• If the questionnaire/survey is online, people need the technology to complete it.
  • If products need to be provided to the panel, the cost may be high in terms of the actual product and the delivery to members of the panel.

 

Methods of processing data

Spreadsheets

Both

Databases

Spreadsheets are designed to store text and numeric data. Both are designed to store data and can store dfata in all formats. Spreadsheets have become financial tools and so are inclined to numeric operations. Databases are used to store and process data and text.
Graphs can be created to show the results of the processing of numerical data. Spreadsheets can manipulate text just as easily as a database if you know how.   Databases can draw graphs and can process numeric data - they are not specialists but it can be done.
    They allow the entry, storage, editing and processing of data. Data scientists call this CRUD - Create, Retrieve, Update, Delete.
The format of data can be set, for example as currency, to meet the defined objectives   This is also true for databases.
Functions and formulae can be used to calculate or recalculate results. In both cases, code can be used to find or change data. A query can be used to find specific records.
Modelling can be carried out.    
Worksheets can be used within a work book. A spreadsheet can make connections between worksheets and a database makes connections between tables - relationships. A database is stored in a table or tables. A table is a file that is made up of records. A record is a collection of fields. A field holds one item of data. An item of data is made up of characters.
Absolute and relative references can be used.    
  Validation and verification apply to both databases and spreadsheets. Validation can be set for different fields.

Questions

1. A team of researchers are studying urban wildlife, such as foxes, mice, and birds. The team collect data during the day and night. Sometimes, they work in an office.

(a) The team:

  • use a range of hardware, including laptops, tablets, and smartphones
  • use different operating systems and applications
  • communicate with each other using smartphones or tablets
  • store and share data, including images, audio recordings and videos
  • work collaboratively on research documents.

Identify the secondary storage medium most suitable for the team and justify why it best meets their needs. Write your answer in a Word document. [6 marks]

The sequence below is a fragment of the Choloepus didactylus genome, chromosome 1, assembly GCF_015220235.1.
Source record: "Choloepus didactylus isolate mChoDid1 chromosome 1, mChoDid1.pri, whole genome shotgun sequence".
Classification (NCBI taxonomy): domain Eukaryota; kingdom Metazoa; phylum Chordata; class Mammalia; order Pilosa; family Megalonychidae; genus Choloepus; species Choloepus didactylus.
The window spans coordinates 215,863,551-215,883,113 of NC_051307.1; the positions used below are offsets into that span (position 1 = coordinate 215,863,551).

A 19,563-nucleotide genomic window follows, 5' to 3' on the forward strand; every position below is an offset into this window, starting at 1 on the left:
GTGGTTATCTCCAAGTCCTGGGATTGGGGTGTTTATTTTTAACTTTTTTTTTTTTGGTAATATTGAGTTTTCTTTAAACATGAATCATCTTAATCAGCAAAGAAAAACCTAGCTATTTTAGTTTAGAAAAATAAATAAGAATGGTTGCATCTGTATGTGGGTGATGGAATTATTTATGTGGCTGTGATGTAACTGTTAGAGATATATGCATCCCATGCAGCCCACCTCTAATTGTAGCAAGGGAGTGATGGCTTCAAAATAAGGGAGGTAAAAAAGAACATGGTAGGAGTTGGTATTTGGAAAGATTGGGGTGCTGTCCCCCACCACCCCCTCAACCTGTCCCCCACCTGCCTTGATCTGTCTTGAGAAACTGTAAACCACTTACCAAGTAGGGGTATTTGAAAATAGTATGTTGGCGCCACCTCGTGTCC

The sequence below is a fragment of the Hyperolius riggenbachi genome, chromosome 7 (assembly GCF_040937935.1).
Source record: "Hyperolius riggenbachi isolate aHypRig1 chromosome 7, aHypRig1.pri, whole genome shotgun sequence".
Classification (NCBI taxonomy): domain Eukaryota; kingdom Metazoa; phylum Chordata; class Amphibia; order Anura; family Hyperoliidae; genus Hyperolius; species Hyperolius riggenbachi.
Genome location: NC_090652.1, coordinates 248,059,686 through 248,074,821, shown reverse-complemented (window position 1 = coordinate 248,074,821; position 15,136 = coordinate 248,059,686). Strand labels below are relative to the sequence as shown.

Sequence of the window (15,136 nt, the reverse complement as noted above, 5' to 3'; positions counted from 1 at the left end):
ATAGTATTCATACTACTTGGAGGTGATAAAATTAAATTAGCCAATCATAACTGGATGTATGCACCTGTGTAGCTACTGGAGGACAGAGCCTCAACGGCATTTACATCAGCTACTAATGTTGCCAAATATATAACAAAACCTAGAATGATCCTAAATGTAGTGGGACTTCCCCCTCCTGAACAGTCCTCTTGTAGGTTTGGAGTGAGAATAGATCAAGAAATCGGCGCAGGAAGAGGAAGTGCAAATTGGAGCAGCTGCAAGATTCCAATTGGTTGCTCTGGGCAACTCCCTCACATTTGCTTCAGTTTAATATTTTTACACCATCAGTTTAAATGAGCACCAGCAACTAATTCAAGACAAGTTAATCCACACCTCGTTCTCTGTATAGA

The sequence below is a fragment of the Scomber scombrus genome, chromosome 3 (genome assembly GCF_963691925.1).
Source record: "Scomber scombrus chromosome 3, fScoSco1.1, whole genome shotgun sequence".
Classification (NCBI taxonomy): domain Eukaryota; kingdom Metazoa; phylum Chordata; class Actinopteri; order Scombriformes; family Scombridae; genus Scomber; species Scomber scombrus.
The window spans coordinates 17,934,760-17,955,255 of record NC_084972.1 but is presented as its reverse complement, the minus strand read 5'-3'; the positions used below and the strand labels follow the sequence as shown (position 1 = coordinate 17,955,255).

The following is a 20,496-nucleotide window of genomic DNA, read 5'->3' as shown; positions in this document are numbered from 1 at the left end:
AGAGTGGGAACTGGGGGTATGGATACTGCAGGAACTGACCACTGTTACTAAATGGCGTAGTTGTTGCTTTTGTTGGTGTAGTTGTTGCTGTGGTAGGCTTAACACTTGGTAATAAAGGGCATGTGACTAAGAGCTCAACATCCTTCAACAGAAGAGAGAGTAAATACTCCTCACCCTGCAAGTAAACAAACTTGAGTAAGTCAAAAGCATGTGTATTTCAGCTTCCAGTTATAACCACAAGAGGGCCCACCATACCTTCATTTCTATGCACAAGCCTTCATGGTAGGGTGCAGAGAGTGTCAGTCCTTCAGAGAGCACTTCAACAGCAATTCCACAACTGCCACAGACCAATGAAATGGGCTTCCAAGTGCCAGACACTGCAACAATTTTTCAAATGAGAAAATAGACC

(b) The team analyse the data when they are in the office. They have to log on to the office network using a username and password to access the data. What social engineering exploit might be used to discover their passwords? [1 mark]

(c) The team use a software application and the data they have collected to create a model of urban wildlife in order to understand more about the environment wildlife live in. Examples of data collected:

  • number and type of animals seen each hour
  • number of newborn animals
  • daily weather conditions
  • type and amount of food available.

Describe one way the team could use the model to help them to research the urban wildlife environment. [2 marks]

2. Some research has shown that the use of technology promotes a sense of belonging. This type of research is usually supported by the use of online questionnaires.

(a) Describe one way in which the use of technology makes us a more inclusive society. [2 marks]

(b) The questionnaire asks for the number of smartphones a student can access. One student enters -38 (negative) in error. Explain how a databse could detect this error but could not correct it. [4 marks]

3. Stevie finds that the T-shirts that she bought online do not match the description on the website.

(a) Describe her consumer rights. [2 marks]

(b) Stevie wants to inform others about her experience. State one way that she could do this online. [1 mark]

(c) Many websites use online targeted marketing. Describe one method that companies use to target online marketing at individuals. [2 marks]

(d) Many people shop online. Discuss the benefits and drawbacks to the customer of shopping online. [6 marks]

(e) What information is collected by the online shopping site every time Stevie browses their site, whether she buys something or not? [5 marks]

The environmental impact.